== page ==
Colleges offer numerous athletic opportunities


Halle Gerner

Quinn Holl, Hawk Happenings Editor

As the school-year begins to wind down, underclassmen will prepare for the 2019-2020 school-year, while seniors will prepare for the next stage of their adulthood, whether it be college, the military, or a pursuit of other interests. Despite the varying paths to be taken, many seniors will be attending college in the fall; however, several seniors at Hamburg will not only become a college student, but a college athlete, as well.

Prior to the beginning of the 2018-2019 school year, a number of colleges, either local or out-of-state , began contacting athletes via phone call, email or letter. At the same time, students who were interested in participating in a college sport began the recruiting process. This process involves meeting college coaches and ultimately determining whether his or her stats meet the college requirements, which is all based upon the college’s division for a specific sport.

The National Collegiate Athletic Association (NCAA) is divided into three divisions. Among all of the divisions, Division I is the most competitive, thus it is extremely selective. Many students who are involved in a Division I sport receive scholarships, which are oftentimes full-rides. Division II, in contrast to Division I, is less competitive. Students typically receive financial aid, but no full-ride scholarships. As predicted, Division III is the least competitive and students do not receive financial aid in regards to athletics. Nevertheless, all athletes have to meet certain standards in order to have the privilege of representing a college through the athletic program.

Softball makes me feel like I’m doing something right and doing something I love”

— Hallee Gerner

Even if a student cannot meet the requirements of their school’s division, club sports are often available to those who still wish to compete in college. The clubs are run by students, who compete against club teams from other colleges. These clubs are a great opportunity to still be involved in a sport that a student is passionate about. Adding to the allure of club sports, students are not pressured by the extreme discipline and strict schedules of most college sports.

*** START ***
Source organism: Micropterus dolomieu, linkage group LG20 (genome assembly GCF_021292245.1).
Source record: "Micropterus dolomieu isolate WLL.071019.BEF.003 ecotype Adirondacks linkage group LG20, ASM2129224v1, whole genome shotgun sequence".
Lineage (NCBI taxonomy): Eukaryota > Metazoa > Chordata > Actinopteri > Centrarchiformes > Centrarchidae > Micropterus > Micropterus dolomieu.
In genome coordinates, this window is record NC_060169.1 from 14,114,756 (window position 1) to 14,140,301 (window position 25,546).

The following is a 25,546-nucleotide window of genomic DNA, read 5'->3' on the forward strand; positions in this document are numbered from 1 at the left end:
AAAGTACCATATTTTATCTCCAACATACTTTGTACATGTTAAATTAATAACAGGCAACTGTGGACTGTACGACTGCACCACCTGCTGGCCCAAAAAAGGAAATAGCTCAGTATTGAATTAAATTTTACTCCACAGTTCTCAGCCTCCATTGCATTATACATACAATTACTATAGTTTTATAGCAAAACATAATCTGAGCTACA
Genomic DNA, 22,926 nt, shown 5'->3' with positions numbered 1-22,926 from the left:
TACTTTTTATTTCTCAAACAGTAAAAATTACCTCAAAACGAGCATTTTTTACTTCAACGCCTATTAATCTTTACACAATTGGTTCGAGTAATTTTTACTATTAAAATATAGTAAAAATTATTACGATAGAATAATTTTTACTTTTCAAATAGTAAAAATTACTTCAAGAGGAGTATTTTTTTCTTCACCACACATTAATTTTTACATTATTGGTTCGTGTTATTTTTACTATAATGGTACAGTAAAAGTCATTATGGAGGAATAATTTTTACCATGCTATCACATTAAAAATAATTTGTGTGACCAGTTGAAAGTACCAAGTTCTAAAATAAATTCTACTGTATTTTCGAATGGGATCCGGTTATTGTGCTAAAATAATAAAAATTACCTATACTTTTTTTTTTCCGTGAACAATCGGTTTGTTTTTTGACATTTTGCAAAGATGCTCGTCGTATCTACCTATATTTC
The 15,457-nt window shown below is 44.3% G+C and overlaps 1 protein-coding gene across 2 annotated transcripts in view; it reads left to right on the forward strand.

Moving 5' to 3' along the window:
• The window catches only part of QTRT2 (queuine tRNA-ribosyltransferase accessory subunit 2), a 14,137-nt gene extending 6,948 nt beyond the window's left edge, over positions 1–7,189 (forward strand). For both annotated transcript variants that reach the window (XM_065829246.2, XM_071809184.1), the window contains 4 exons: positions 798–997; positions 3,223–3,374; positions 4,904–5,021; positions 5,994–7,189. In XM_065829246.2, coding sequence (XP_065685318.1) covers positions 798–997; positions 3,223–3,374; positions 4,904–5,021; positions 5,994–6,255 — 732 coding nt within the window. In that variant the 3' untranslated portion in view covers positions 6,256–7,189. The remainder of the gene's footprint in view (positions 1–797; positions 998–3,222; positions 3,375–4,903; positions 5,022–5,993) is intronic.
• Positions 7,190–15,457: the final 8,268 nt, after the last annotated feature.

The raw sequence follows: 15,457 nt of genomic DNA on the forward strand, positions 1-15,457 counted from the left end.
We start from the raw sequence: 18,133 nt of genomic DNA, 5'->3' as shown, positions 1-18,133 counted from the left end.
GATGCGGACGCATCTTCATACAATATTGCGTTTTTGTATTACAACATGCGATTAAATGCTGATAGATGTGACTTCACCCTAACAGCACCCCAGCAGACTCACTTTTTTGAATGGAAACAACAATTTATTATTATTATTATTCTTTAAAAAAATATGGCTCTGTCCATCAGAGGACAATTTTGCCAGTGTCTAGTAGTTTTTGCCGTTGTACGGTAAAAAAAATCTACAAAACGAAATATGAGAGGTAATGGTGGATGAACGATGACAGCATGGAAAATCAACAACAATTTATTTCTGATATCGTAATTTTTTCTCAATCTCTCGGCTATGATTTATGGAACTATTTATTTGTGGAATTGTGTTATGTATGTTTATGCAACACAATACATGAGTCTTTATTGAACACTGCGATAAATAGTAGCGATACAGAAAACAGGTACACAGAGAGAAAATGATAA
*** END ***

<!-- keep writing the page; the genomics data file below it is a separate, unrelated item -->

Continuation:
Halle Gerner, a student at Hamburg, will be attending Lebanon Valley College in the fall. In addition to pursuing a college education, she will be playing softball. “I chose to play softball because I couldn’t imagine playing my last softball game in high school. Softball makes me feel like I’m doing something right and doing something I love.”

Of course, Gerner will have to transition from high school sports to college sports, but rather than feeling intimidated, Gerner is excited to challenge herself, noting that playing with girls who possess a higher skill level “will make it fun.”

Aside from the competition, Gerner is eager to grow close to her teammates. “I will meet many new girls that I will call my teammates and eventually grow very close to, making college ball something I’ll always remember.”
Throughout Gerner’s four years of high school, she lived by one of her favorite quotes, a quote that all athletes should promote. “You have to hate losing more than you love winning” – Unknown.

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